Home » Yes from the EMA to the first vaccine against bronchiolitis – Nutrition

Yes from the EMA to the first vaccine against bronchiolitis – Nutrition

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Yes from the EMA to the first vaccine against bronchiolitis – Nutrition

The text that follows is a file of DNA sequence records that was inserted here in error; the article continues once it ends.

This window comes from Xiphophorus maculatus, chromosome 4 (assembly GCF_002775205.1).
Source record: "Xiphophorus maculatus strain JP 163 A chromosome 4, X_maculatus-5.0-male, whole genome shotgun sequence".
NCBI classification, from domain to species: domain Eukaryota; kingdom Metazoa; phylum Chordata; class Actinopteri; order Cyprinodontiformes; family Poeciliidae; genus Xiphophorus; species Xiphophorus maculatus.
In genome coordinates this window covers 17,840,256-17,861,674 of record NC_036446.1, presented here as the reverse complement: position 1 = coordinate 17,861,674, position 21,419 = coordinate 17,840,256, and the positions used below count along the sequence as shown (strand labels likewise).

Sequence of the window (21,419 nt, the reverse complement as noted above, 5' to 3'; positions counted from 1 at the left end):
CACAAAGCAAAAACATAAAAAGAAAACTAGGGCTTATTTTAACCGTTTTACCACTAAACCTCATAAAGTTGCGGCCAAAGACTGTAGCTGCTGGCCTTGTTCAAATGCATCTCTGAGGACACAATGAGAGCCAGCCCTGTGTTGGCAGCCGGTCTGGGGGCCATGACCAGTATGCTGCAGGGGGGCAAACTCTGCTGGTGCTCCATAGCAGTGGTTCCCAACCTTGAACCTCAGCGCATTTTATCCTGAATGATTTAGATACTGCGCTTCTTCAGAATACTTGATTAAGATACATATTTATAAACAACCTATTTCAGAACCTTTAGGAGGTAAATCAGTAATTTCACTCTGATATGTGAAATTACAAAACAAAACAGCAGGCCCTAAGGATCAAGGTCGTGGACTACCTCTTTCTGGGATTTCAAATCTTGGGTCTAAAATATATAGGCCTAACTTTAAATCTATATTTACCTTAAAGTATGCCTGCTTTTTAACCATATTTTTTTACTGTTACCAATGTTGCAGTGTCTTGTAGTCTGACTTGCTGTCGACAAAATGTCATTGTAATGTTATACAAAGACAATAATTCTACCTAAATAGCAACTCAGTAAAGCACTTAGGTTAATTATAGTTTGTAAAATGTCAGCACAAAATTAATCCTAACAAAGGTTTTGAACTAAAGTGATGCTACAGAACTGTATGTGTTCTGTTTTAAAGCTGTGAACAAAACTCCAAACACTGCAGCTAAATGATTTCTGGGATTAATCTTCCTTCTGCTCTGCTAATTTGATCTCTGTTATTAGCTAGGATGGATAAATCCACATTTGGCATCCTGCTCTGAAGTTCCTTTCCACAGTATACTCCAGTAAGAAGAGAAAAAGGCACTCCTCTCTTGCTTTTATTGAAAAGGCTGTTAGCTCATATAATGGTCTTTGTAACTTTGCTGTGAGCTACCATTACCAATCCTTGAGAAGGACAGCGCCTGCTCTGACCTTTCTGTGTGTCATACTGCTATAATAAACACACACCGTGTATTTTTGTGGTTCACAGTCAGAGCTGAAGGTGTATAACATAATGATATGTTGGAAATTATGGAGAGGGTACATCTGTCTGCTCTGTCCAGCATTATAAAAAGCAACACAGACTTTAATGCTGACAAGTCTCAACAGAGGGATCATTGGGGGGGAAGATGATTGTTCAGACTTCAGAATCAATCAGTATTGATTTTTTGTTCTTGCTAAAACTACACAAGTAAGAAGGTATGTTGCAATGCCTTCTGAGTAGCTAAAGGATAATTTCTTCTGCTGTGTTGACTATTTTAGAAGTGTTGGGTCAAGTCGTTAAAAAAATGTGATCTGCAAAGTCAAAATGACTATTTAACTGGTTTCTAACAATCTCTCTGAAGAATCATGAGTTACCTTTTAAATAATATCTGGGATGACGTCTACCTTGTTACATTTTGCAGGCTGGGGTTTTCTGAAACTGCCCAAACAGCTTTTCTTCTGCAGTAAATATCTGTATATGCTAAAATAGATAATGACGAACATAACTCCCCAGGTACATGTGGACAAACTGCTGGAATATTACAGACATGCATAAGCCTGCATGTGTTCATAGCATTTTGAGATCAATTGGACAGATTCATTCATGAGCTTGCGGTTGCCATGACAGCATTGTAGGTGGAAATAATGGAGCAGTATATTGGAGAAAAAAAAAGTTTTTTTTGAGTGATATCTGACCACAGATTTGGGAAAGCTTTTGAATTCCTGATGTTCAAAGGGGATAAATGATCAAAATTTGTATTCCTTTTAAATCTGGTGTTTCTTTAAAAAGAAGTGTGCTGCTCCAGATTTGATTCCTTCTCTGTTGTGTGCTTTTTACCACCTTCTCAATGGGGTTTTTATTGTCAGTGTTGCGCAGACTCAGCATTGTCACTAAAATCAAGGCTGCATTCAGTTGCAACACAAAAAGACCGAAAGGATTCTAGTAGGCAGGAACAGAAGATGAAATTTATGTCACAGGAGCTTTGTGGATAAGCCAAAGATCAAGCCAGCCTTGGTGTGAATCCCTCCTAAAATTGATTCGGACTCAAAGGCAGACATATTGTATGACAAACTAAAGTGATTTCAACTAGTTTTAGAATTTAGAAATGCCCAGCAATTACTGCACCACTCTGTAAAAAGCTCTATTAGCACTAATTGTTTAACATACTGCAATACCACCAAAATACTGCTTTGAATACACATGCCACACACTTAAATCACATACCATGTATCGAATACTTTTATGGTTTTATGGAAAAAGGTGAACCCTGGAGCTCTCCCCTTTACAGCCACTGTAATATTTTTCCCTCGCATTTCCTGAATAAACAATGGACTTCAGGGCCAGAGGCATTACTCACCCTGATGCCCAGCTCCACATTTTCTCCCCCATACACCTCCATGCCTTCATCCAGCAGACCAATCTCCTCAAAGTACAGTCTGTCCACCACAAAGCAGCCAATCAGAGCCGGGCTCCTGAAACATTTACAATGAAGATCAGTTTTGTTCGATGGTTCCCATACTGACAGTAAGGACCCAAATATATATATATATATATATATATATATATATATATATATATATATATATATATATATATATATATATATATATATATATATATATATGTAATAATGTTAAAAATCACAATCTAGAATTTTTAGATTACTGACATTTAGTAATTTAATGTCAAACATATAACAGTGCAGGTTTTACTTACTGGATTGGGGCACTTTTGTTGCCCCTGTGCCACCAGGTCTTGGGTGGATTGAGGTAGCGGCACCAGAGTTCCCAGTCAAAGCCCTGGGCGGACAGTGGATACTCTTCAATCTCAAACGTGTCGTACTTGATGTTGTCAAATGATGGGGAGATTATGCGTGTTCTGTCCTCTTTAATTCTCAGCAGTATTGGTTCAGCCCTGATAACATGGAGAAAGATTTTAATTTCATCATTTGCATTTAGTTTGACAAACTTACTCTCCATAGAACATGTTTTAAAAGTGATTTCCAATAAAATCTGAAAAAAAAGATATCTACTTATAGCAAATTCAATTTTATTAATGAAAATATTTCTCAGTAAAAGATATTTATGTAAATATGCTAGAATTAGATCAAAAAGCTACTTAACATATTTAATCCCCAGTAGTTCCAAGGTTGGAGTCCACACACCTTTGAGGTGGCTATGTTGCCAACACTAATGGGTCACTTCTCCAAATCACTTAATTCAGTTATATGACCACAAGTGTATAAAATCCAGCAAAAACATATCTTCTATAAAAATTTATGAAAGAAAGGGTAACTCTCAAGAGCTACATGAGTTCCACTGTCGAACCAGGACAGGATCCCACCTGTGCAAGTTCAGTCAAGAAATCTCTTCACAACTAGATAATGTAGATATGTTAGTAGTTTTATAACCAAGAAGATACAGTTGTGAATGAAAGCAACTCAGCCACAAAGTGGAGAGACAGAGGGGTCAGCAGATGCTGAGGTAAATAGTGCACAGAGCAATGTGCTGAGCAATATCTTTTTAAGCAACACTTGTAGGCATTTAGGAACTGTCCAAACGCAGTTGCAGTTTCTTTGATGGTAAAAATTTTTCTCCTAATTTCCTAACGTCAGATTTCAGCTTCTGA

The first vaccine capable of protecting newborns and the elderly from bronchiolitis, a respiratory infection which is one of the most frequent causes of hospitalization in the first months of life and in old age, could soon arrive in Italy. The European Medicines Agency has in fact recommended the marketing authorization of a vaccine against the respiratory syncytial virus, which affects around 33 million children worldwide every year, causing the hospitalization of 3.2 million and the death of 111,800. The green light is obtained by Pfizer’s Abrysvo vaccine, the first anti-RSV to protect infants up to 6 months and the over 60s, stimulating a lasting antibody response. Abrysvo instructs the body to produce specific antibodies against the F protein of the virus, the one that allows it to fuse with our cells to infect them. To protect newborns, it is given to the mother in the third trimester of pregnancy – as is the case with the pertussis and flu vaccine – and gives protection for six months. Respiratory syncytial virus, or RSV, is highly prevalent from November to April and usually causes mild, cold-like symptoms. However, when it affects vulnerable people, it causes inflammation of the bronchioles, or the terminal parts of the airways. These symptoms most often affect the elderly and people with heart or lung disease. The first victims, however, are the children. In Italy there are no certain estimates because the pathology has no notification obligation and only those who arrive at the hospital and take a swab have a precise diagnosis. “According to estimates, the RSV takes 2 out of 10 children affected by it to hospital in the first year of life. Almost all hospitalized children need oxygen and 5% of those hospitalized end up in intensive care”, Andrea Lo Vecchio, president of the Italian Society of Pediatric Infectious Diseases (Sitip), explains to ANSA. Even in the sixties of the last century, the disease that caused respiratory failure, pneumonia and many deaths in newborns was called the ‘dark evil’. “Among children under 2 who get bronchiolitis – continues Lo Vecchio, professor of pediatrics at the Federico II University of Naples – about 10% need oxygen and are hospitalized. Of these, 5% are intubated. Unfortunately, there is no specific therapy and this generally causes great pressure in the pediatric wards and neonatal intensive care units between December and January”. Last winter, the syncytial virus epidemic was particularly aggressive: “it caused many cases of severe respiratory failure in newborns and also affected children between two and four years of age, due to the so-called Immunity Gap, or the immune deficiency linked to less exposure to pathogens due to protective measures against Covid”, continues Lo Vecchio, a member of the Infectious Diseases Table of the Italian Society of Pediatrics. For about a decade, in Italy, the monoclonal palivizumab has been authorized for premature babies and for children with some specific diseases, a prophylaxis that can be administered in different doses and which, unlike the vaccine, does not stimulate the production of its own antibodies. A few months ago, the EMA also authorized a second monoclonal, which with a single administration covers for 5 months and is indicated for all newborns, both healthy and at risk: “a choice dictated by the fact that the syncytial virus often leads to hospitalization even babies born at full term and without other pathologies”, explains Lo Vecchio.

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